Various receipts and invoices of William Albright and others (1812-1848), including a bill of sale for a slave, are also part of the collection. The correspondence is mainly letters received by William Albright from individuals like John Shofner, Sarah and Hannah Dixon, John Long, and D. Hickman (written from Camp Branch in 1862). Other items include advertisements for Snow Camp Woolen Mills (Dixon Mfg. Co.), 1890 and ca. 1900-1909, and other miscellaneous papers.


The papers include correspondence; various receipts and invoices; newspaper clippings; advertisements; and miscellaneous papers.

Several family members were active in the temperance and prohibition movements. William Albright participated in the founding of the Pleasant Hill Temperance Society and the papers include newspaper clippings and other items related to the society. There are also a newspaper clipping of a speech by Eula Dixon as president of the North Carolina Women's Christian Temperance Union, two petitions for prohibition, the commission of W. M. Johnson in the Haw River Division of the Sons of Temperance, and related materials.

Various receipts and invoices of William Albright and others (1812-1848), including a bill of sale for a slave, are also part of the collection. The correspondence is mainly letters received by William Albright from individuals like John Shofner, Sarah and Hannah Dixon, John Long, and D. Hickman (written from Camp Branch in 1862). Other items include advertisements for Snow Camp Woolen Mills (Dixon Mfg. Co.), 1890 and ca. 1900-1909, and other miscellaneous papers.


  • Albright, William, 1791-1856
  • Dixon, Thomas, d. 1899.
  • Dixon, Eula.
  • Dixon, Sarah.
  • Dixon, Hannah.
  • Johnson, W. M.
  • Long, John, 1785-1857.
  • Shofner, John.
  • Pleasant Hill Temperance Society (Alamance County, N.C.)
  • Sons of Temperance (Haw River, N.C.)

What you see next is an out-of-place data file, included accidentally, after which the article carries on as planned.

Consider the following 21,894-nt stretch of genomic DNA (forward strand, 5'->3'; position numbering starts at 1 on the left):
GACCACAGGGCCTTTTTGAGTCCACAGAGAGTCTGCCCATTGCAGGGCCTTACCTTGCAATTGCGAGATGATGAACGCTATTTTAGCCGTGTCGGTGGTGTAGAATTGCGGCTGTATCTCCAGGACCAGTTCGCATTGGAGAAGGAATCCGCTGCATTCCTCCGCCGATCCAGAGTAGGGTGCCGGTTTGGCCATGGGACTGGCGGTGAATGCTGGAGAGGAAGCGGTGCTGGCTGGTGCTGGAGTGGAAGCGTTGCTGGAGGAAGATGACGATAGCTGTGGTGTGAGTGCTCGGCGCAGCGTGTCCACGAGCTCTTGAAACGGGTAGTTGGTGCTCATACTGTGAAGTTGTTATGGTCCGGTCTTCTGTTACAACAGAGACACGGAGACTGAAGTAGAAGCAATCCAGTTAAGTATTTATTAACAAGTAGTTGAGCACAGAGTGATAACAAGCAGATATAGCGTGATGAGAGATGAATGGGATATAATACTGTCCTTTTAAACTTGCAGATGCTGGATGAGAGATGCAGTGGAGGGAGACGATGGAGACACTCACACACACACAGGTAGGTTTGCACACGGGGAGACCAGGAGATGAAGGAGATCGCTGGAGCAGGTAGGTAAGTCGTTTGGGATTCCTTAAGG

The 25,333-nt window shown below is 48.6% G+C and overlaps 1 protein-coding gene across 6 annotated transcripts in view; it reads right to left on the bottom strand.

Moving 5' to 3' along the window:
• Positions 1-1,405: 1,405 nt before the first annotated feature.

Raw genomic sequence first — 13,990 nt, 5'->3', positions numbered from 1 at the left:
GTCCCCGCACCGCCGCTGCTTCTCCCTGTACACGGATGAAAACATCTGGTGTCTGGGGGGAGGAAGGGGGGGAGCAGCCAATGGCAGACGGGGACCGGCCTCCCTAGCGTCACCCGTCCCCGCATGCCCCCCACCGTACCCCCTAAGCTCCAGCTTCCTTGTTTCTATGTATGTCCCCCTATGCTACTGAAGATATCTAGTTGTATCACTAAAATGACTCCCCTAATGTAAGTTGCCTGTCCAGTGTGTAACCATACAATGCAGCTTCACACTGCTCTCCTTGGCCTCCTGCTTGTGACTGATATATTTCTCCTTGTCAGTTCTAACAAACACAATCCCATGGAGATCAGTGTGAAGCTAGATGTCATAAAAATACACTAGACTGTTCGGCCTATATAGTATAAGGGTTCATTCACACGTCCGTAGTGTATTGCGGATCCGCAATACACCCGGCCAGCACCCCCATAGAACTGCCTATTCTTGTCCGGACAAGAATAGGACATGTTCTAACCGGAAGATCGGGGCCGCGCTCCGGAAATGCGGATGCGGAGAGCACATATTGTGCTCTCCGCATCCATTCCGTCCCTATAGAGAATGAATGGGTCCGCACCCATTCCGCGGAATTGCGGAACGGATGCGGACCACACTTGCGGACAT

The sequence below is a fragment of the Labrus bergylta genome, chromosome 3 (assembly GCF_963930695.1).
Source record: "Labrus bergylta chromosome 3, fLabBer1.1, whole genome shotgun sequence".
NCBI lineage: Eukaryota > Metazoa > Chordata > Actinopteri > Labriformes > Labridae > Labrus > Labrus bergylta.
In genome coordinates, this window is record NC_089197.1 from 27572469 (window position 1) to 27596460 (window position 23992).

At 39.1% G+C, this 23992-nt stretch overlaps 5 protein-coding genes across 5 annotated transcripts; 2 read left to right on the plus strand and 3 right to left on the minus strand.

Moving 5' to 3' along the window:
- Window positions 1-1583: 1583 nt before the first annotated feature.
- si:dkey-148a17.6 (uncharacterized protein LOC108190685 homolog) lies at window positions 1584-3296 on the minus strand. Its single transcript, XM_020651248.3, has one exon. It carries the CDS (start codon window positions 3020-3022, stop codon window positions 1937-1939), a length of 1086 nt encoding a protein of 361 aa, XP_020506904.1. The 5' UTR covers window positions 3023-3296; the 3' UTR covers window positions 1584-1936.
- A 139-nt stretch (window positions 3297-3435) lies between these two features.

• Snow Camp Woolen Mills.
  • Women's Christian Temperance Union (N.C.)
  • Prohibition.
  • Slavery--North Carolina--History--19th century--Sources.
  • Temperance.
  • United States--History--Civil War, 1861-1865.

The papers include correspondence; various receipts and invoices; newspaper clippings and other items concerning the temperance and prohibition movements; advertisements; and miscellaneous papers.

Folder: PC.58.1  
Temperance and Prohibition

Scope and Content

William Albright owned the largest distillery in the Chatham, Alamance, and Orange county area until 1832 when he became interested in the temperance movement. He dismantled his distillery and participated in the founding of the Pleasant Hill Temperance Society. Newspaper clippings commemorating the 75th, 100th, and 101st anniversaries of the society, a program of the 101st anniversary meeting, and an invitation to the 75th annual meeting with the calling card of Miss Eula Dixon, president of the Pleasant Hill Temperance Society, attached, are included in this collection. Eula Dixon was a daughter of Thomas Dixon and Eleanor Albright Dixon. A newspaper clipping of an address by Eula Dixon as president of the North Carolina Women's Christian Temperance Union is also included in the collection. Other items on this subject are an undated petition for prohibition, a printed 1881 petition for prohibition, the commission of W. M. Johnson, the husband of Mary Albright, as a Deputy Grand Worthy Patriarch of the Haw River Division of the Sons of Temperance, and  "A Temperance Alphabet".

16817  
Receipts and Invoices, etc.

Scope and Content

Various receipts and invoices of William Albright and others, 1812-1848, a bill of sale for a slave, and judgments against two Orange County men for non-attendance at militia muster, 1812-1813, are also included in the collection.

16818  
Correspondence

Scope and Content

Correspondence is mainly letters received by William Albright, one from John Shofner, Bedford County, Tennessee, 1848, and others from Sarah and Hannah Dixon, Montgomery County, Ohio, 1838, and Wayne County, Indiana, 1845 and 1847, concerning finances. (Sarah Dixon and daughter Hannah were granted a certificate from Cane Creek Monthly Meeting to Lick Creek Monthly Meeting in Indiana, December 1, 1831.) Congressman John Long wrote to Thomas Dixon concerning the loss of his spectacles and a letter from D. Hickman, written from Camp Branch in 1862, asks the unnamed recipient to send reply by H. C, Albright. (William's son Henry Clay Albright had enlisted in the Confederate Army in 1861.)

16819  
Miscellaneous

Scope and Content

Miscellaneous papers include an 1843 contract with a Susan Hubbard to teach a common English school, a political circular of Abraham Rencher, 1839, a 19th century mining permit, a poem on  The States of a Woman's Life, and the appointment of W. Albright as an agent for Thomas Carter's patent medicines, 1855.